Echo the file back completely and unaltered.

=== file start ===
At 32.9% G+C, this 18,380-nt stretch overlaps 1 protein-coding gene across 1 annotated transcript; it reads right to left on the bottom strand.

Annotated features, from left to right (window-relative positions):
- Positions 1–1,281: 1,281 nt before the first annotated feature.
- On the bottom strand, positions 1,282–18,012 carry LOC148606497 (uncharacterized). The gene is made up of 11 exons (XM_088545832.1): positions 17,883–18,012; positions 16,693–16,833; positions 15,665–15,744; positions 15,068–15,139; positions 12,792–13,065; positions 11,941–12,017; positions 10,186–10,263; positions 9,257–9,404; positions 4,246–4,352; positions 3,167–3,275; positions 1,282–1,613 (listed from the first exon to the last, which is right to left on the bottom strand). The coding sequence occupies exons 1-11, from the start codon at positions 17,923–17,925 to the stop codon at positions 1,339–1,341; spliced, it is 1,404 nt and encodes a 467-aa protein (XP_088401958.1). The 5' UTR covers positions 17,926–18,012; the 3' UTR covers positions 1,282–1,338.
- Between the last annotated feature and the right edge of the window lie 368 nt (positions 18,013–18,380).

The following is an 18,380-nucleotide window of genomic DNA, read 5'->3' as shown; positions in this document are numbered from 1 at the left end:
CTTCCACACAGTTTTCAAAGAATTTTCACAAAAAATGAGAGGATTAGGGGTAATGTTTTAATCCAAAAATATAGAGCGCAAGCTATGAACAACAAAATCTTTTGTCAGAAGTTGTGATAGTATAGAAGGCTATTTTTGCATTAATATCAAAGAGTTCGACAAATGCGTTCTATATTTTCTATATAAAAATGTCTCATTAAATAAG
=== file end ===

At 32.9% G+C, this 18,380-nt stretch overlaps 1 protein-coding gene across 1 annotated transcript; it reads right to left on the bottom strand.

Annotated features, from left to right (window-relative positions):
- Positions 1–1,281: 1,281 nt before the first annotated feature.
- On the bottom strand, positions 1,282–18,012 carry LOC148606497 (uncharacterized). The gene is made up of 11 exons (XM_088545832.1): positions 17,883–18,012; positions 16,693–16,833; positions 15,665–15,744; positions 15,068–15,139; positions 12,792–13,065; positions 11,941–12,017; positions 10,186–10,263; positions 9,257–9,404; positions 4,246–4,352; positions 3,167–3,275; positions 1,282–1,613 (listed from the first exon to the last, which is right to left on the bottom strand). The coding sequence occupies exons 1-11, from the start codon at positions 17,923–17,925 to the stop codon at positions 1,339–1,341; spliced, it is 1,404 nt and encodes a 467-aa protein (XP_088401958.1). The 5' UTR covers positions 17,926–18,012; the 3' UTR covers positions 1,282–1,338.
- Between the last annotated feature and the right edge of the window lie 368 nt (positions 18,013–18,380).

The following is an 18,380-nucleotide window of genomic DNA, read 5'->3' as shown; positions in this document are numbered from 1 at the left end:
CTTCCACACAGTTTTCAAAGAATTTTCACAAAAAATGAGAGGATTAGGGGTAATGTTTTAATCCAAAAATATAGAGCGCAAGCTATGAACAACAAAATCTTTTGTCAGAAGTTGTGATAGTATAGAAGGCTATTTTTGCATTAATATCAAAGAGTTCGACAAATGCGTTCTATATTTTCTATATAAAAATGTCTCATTAAATAAG